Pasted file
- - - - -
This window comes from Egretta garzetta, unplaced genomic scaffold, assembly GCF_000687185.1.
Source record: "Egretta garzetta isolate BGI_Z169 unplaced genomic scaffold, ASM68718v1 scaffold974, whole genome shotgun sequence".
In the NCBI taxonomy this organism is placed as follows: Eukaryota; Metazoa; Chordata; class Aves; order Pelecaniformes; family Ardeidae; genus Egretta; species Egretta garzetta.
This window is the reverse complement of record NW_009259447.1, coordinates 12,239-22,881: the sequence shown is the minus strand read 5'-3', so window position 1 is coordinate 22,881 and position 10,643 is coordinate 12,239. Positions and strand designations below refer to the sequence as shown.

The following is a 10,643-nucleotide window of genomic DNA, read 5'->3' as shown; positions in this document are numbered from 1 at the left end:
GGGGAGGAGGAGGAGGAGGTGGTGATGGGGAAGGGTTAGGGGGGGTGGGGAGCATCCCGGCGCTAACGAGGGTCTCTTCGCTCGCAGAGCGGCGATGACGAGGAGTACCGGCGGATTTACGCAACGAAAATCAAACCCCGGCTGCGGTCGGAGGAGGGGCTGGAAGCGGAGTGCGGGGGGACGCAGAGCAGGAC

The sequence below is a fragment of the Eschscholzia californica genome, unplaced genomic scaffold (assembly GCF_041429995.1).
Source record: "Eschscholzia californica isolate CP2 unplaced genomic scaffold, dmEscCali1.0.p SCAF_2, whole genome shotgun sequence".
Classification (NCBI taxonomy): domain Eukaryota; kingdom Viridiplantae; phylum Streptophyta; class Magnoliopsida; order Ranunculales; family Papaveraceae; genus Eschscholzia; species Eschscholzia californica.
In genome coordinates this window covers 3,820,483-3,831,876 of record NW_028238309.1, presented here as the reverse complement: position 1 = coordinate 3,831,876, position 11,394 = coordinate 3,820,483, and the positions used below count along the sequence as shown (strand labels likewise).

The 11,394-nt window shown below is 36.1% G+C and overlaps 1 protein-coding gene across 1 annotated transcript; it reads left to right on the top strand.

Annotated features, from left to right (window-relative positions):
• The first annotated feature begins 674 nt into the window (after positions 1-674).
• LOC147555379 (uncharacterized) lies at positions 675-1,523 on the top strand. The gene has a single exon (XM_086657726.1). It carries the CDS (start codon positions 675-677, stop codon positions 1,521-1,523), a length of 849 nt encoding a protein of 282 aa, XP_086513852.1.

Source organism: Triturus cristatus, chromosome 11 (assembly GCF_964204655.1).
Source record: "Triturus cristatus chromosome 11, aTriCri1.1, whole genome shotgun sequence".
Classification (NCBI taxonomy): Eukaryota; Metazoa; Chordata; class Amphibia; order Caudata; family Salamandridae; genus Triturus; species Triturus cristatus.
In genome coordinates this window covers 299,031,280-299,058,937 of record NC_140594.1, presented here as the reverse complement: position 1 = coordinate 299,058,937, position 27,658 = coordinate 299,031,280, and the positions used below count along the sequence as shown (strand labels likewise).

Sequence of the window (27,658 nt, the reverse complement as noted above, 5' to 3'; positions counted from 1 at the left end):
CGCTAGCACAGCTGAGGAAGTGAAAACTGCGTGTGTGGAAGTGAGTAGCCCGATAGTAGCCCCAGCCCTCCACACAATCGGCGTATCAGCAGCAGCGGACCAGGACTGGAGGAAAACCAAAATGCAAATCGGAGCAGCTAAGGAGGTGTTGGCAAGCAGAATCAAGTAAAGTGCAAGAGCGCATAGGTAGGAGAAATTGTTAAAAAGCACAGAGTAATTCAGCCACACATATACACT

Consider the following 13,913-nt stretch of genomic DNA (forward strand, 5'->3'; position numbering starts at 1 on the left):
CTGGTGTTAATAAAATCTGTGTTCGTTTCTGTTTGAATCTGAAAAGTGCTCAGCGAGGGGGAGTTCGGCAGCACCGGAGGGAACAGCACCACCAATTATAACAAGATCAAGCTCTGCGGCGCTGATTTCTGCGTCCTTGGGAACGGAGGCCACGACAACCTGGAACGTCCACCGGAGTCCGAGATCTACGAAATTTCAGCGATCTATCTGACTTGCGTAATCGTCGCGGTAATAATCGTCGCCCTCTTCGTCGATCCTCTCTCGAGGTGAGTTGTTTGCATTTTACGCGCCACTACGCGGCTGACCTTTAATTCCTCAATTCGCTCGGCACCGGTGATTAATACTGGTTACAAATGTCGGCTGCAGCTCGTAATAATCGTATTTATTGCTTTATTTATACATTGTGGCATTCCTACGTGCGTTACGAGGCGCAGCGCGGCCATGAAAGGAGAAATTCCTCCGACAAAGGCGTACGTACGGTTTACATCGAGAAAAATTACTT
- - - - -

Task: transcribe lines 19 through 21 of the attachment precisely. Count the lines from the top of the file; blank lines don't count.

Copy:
Sequence of the window (27,658 nt, the reverse complement as noted above, 5' to 3'; positions counted from 1 at the left end):
CGCTAGCACAGCTGAGGAAGTGAAAACTGCGTGTGTGGAAGTGAGTAGCCCGATAGTAGCCCCAGCCCTCCACACAATCGGCGTATCAGCAGCAGCGGACCAGGACTGGAGGAAAACCAAAATGCAAATCGGAGCAGCTAAGGAGGTGTTGGCAAGCAGAATCAAGTAAAGTGCAAGAGCGCATAGGTAGGAGAAATTGTTAAAAAGCACAGAGTAATTCAGCCACACATATACACT

Consider the following 13,913-nt stretch of genomic DNA (forward strand, 5'->3'; position numbering starts at 1 on the left):